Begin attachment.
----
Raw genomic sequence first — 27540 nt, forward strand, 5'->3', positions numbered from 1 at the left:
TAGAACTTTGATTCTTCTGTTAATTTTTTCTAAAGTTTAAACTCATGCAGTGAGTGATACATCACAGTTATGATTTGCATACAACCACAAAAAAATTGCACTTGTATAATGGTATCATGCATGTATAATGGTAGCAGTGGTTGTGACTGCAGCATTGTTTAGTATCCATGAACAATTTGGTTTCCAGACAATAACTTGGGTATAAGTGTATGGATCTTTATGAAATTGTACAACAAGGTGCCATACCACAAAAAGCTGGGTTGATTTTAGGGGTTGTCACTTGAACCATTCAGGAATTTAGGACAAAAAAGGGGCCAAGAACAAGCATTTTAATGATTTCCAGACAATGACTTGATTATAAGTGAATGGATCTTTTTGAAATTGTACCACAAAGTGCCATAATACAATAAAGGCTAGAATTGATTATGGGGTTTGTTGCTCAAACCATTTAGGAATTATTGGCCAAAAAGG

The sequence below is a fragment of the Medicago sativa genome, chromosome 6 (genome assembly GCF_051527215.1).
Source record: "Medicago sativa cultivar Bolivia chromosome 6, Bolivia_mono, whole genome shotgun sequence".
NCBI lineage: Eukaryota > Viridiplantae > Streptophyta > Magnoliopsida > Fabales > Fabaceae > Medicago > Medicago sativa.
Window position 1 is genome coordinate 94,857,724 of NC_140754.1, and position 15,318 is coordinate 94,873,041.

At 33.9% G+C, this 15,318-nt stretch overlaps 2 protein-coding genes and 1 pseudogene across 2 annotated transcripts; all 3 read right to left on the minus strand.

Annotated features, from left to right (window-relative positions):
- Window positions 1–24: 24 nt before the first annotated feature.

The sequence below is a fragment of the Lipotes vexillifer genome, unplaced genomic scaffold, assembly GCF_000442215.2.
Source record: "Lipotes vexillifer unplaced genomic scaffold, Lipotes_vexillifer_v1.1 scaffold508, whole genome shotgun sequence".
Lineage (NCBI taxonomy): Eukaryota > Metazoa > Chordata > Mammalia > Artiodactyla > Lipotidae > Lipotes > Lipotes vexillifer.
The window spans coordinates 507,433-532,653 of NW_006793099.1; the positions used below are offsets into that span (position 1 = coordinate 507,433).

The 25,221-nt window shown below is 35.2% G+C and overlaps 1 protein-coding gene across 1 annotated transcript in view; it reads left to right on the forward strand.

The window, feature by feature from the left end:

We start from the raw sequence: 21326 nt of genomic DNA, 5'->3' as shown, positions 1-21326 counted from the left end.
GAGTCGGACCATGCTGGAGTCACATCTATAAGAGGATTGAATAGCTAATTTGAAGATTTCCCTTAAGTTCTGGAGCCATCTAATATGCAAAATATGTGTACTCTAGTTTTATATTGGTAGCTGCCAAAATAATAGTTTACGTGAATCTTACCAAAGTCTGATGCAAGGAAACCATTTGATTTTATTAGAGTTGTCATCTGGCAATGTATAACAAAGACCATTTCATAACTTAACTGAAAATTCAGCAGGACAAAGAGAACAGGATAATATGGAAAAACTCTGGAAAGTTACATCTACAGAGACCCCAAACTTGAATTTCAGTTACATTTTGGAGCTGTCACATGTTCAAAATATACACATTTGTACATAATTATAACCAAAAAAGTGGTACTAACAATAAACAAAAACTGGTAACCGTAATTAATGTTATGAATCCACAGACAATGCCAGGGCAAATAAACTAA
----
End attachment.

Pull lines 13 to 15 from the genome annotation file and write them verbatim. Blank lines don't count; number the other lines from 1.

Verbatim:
The window spans coordinates 507,433-532,653 of NW_006793099.1; the positions used below are offsets into that span (position 1 = coordinate 507,433).

The 25,221-nt window shown below is 35.2% G+C and overlaps 1 protein-coding gene across 1 annotated transcript in view; it reads left to right on the forward strand.

The window, feature by feature from the left end: